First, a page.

In a few minutes, this plain man, and his friend and fellow officer, Charlie Munger, ambled up to the stage and, as they did, an awe fell on the audience. I could feel it and I guess I was part of it. Respect seemed to swell up and nobody had said a word yet. Now understand that while Warren and Charlie looked like the rural Midwest personified, the audience didn’t. Plenty of pinstriped suits, Boston brogues and, in my opinion, old money.

The two men brought along a quart of Cherry Coke, the official drink of Berkshire Hathaway. The meeting began shortly after nine, the appropriate legal motions were taken care of, and the meeting was adjourned at 9:50 a.m.

“Charlie and I will be happy to answer any questions now and we’ll stay here as long as is necessary.”

As always at this type of gathering, the questions were slow coming. But once things got going, I didn’t think there would be an end. Here is a sampling of some of the questions and Mr. Buffett’s answers.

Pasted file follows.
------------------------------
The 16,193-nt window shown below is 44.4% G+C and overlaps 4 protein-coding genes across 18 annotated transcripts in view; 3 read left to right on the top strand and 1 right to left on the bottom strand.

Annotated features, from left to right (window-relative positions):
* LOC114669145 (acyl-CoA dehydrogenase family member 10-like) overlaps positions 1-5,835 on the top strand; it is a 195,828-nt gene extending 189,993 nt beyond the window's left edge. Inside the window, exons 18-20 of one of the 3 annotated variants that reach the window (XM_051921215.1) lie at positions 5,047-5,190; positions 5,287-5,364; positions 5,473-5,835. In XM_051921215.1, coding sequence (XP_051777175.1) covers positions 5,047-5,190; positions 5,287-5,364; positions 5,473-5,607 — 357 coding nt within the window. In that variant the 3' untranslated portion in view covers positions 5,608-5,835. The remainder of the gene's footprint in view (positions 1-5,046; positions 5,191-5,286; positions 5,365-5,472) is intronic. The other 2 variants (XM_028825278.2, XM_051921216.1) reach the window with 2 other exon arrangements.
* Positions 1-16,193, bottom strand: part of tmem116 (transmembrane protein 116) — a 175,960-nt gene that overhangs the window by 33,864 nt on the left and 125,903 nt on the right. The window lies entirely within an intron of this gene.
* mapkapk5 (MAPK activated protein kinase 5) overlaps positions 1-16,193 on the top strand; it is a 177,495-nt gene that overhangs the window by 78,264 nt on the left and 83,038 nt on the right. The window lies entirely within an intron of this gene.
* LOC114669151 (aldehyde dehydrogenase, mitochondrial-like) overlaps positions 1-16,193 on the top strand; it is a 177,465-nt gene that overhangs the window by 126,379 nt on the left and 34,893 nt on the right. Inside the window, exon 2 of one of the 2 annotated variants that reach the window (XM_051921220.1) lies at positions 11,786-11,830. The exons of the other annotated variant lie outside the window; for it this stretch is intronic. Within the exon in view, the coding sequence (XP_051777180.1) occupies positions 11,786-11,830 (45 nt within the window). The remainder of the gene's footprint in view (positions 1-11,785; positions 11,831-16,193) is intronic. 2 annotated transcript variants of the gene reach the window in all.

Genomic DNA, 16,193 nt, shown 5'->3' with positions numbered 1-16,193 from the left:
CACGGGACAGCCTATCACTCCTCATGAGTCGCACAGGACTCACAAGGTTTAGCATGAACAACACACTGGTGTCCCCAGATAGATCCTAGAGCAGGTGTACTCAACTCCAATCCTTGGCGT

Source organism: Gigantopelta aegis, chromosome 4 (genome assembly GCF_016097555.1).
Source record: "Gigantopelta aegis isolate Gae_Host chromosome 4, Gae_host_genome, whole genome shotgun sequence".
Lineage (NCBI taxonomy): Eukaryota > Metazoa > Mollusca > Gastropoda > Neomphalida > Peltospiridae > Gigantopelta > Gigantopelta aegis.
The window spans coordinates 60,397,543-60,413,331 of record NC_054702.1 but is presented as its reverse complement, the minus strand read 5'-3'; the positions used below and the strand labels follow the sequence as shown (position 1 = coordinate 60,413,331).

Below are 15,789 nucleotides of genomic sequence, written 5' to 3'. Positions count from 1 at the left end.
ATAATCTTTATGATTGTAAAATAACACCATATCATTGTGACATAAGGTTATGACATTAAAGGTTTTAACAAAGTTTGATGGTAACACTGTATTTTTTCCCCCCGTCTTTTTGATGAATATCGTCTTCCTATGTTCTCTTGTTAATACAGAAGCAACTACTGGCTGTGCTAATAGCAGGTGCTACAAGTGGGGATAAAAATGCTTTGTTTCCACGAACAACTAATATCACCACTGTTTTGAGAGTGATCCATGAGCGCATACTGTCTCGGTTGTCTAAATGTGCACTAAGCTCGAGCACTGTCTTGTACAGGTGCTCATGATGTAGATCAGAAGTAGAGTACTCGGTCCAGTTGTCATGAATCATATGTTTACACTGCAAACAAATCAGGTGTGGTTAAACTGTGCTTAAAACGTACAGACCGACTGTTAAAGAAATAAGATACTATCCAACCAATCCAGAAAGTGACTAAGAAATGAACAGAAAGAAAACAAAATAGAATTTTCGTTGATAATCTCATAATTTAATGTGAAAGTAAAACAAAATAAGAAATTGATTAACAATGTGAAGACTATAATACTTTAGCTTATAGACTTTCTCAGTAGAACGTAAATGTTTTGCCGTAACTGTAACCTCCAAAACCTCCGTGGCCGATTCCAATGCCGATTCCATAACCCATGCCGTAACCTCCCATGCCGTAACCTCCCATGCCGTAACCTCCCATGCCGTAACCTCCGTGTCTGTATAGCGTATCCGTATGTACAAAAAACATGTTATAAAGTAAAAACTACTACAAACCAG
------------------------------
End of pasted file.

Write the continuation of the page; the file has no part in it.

His philosophy on shareholders and management? “Berkshire Hathaway is a corporation in form, but we are a partnership in spirit with our shareholders.”

Are there any plans to split the stock? “We might issue more stock for acquisitions, but we see no good reason to split the stock otherwise. We seem to have a very intelligent group of shareholders now and, if the stock was split, that might change. When a friend of mine turned 60 a while back, I sent him a telegram which said, ‘May you live until Berkshire Hathaway splits’.”

The effectiveness of his full-page ad in The Wall Street Journal last year soliciting businesses for sale with a minimum of $10 million or more of after-tax earnings? “If you put an ad in the paper trying to buy a chihuahua, you get a lot of calls from collie owners. We got a lot of calls, but it probably wasn’t worth it.”

What is the company’s acquisition policy? “We wait for the phone to ring.”

Your view on inflation? “I really don’t know what inflation will do. I only have an observation based on what I see politically, and it seems that at some point we will see lots of inflation. Maybe more than we had four or five years ago.”

The casualty insurance industry and their new reserving techniques for potential losses? “The word technique dignifies it. It is a guess.”

Strategic planning in American business? “False precision is a real problem for American management. Computers make predictions look precise. When we were thinking of buying Scott Fetzer, they gave us a book prepared by their investment bankers about the company. We handed it back. Told them it would probably confuse us. Some of the worst mistakes I have seen have come from analyzing charts.”